The film is good for what it is. "Life During Wartime" is a film that is most definitely worth seeing. It's a dark comedy that turns its once tragic material into all-out farce; instead of just adding humor here-and-there. It's not hilarious, and it's not meant to be, but it does have some very big laughs as long as you can be accepting. I suppose I enjoyed myself when I watched it. This is Todd Solondz's film; this is his story; his world. I admit that he made the film that he may have wanted to make. But a sequel to "Happiness", and a great sequel, was impossible; and he knew it. He's made an entirely different film out of similar material. The actors do their jobs. In the end, there are things I liked about the film and things I greatly disliked. I liked the ambition and the story that it was trying to tell as well as the familiar risks that Solondz took with his screenplay. I also liked the cinematography and the visual craft that accompanies the story-telling. But then again consider the fact that I intend to make a bit of an emotional investment in films that cover such subjects not only for comedy but also for drama; and I just didn't "feel" anything, whilst "Happiness" had me in tears in one of its best scenes. You'll find nothing of the like here, but since films can just "be"; this one isn't all that bad.
Life During Wartime" A Dark Look at Life Amos Lassen Trish is about to remarry after having been seperated from her husband who is in prison for pedophilia and she is very excited that he new husband, Harvey, will be a good role model for her two sons. However. Bill is released from prison and the boys are forced to decide if they should forgive and forget. With that is Trish's sister, Joy, who is being haunted by the memories … more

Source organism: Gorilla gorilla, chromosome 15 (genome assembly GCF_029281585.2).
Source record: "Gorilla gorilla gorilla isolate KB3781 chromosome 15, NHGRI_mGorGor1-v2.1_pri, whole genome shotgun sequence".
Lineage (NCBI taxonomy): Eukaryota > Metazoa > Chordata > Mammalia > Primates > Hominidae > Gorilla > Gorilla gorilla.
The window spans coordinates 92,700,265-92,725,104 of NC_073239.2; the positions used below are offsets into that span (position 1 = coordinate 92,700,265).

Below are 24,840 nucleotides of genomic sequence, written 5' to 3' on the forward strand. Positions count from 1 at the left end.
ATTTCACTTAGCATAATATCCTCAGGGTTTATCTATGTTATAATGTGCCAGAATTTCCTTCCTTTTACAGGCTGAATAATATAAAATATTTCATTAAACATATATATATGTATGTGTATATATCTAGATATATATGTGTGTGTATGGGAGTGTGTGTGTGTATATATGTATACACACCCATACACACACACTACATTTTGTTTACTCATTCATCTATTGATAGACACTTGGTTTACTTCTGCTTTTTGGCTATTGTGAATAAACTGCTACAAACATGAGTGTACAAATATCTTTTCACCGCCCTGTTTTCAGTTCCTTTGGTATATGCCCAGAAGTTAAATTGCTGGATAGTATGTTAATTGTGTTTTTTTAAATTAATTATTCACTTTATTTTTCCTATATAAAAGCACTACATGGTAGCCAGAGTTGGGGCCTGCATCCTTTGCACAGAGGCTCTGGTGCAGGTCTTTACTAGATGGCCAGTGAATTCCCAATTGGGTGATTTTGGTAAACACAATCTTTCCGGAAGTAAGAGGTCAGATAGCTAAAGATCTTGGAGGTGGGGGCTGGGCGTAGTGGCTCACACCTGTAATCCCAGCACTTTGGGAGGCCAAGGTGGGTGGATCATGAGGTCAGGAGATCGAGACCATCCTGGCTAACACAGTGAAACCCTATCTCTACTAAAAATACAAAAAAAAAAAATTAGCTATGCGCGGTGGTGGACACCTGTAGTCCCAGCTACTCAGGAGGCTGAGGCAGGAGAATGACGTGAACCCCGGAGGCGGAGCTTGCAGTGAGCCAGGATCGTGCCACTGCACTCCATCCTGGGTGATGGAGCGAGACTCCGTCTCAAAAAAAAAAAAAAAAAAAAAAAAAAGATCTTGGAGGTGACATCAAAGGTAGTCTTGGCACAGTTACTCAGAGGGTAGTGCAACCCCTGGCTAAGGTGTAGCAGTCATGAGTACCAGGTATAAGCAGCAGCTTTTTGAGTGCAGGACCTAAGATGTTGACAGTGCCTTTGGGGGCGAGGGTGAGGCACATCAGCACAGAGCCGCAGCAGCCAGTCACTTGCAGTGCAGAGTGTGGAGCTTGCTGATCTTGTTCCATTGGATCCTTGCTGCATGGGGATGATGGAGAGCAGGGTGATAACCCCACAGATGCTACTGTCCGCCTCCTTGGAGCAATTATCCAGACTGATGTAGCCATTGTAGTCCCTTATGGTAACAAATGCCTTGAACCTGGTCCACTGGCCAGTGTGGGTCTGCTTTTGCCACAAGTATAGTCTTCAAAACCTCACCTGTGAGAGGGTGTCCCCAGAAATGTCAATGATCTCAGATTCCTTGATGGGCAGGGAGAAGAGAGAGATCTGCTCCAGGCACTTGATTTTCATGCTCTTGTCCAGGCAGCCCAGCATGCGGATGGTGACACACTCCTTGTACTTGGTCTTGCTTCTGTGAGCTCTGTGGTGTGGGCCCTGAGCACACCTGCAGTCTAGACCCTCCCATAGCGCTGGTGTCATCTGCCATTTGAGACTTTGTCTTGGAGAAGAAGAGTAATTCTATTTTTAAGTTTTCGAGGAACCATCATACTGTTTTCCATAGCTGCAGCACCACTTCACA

It's very likely that the only kind of reviews I'll ever post here are movie reviews. I'm very passionate about film; and at this point, it pretty much controls my life. Film gives us a purpose; … more
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Writer-director Todd Solondz's worldview is on full display inLife During Wartime, and both the outlook and the landscape are bleak. This is a film whose sundry behaviors include pedophilia, homophobia, suicide, kids popping antidepressants, and rampant lying, not to mention buckets of tears; and while there is much talk of forgiveness, there's very little of it actually to be found. Most of the action involves three sisters who first appeared (played by different actresses) in Solondz'sHappiness(1998) and continue to take the fun out of dysfunctional in this one. Trish (Allison Janney) has told her three kids that their dad (Ciaran Hinds) is dead, when in fact he's been in prison for molesting young boys. The ironically named Joy (Shirley Henderson) is a walking rain cloud who darkens every path she crosses, especially those trod by the men in her life; and Helen (Ally Sheedy) is a Hollywood writer whose heights of success are matched by the depth of her neuroses. While there isn't much in the way of plot, per se, the film depicts various developments in the characters' lives: Trish's relationship with a new guy, youngest son Timmy's preparation for his bar mitzvah, Dad's release from prison and tentative steps to reenter the real world. Those familiar with Solondz's earlier movies won't be surprised to discover that none of these scenarios plays out very happily, and there's no doubt that the director's work is not for ...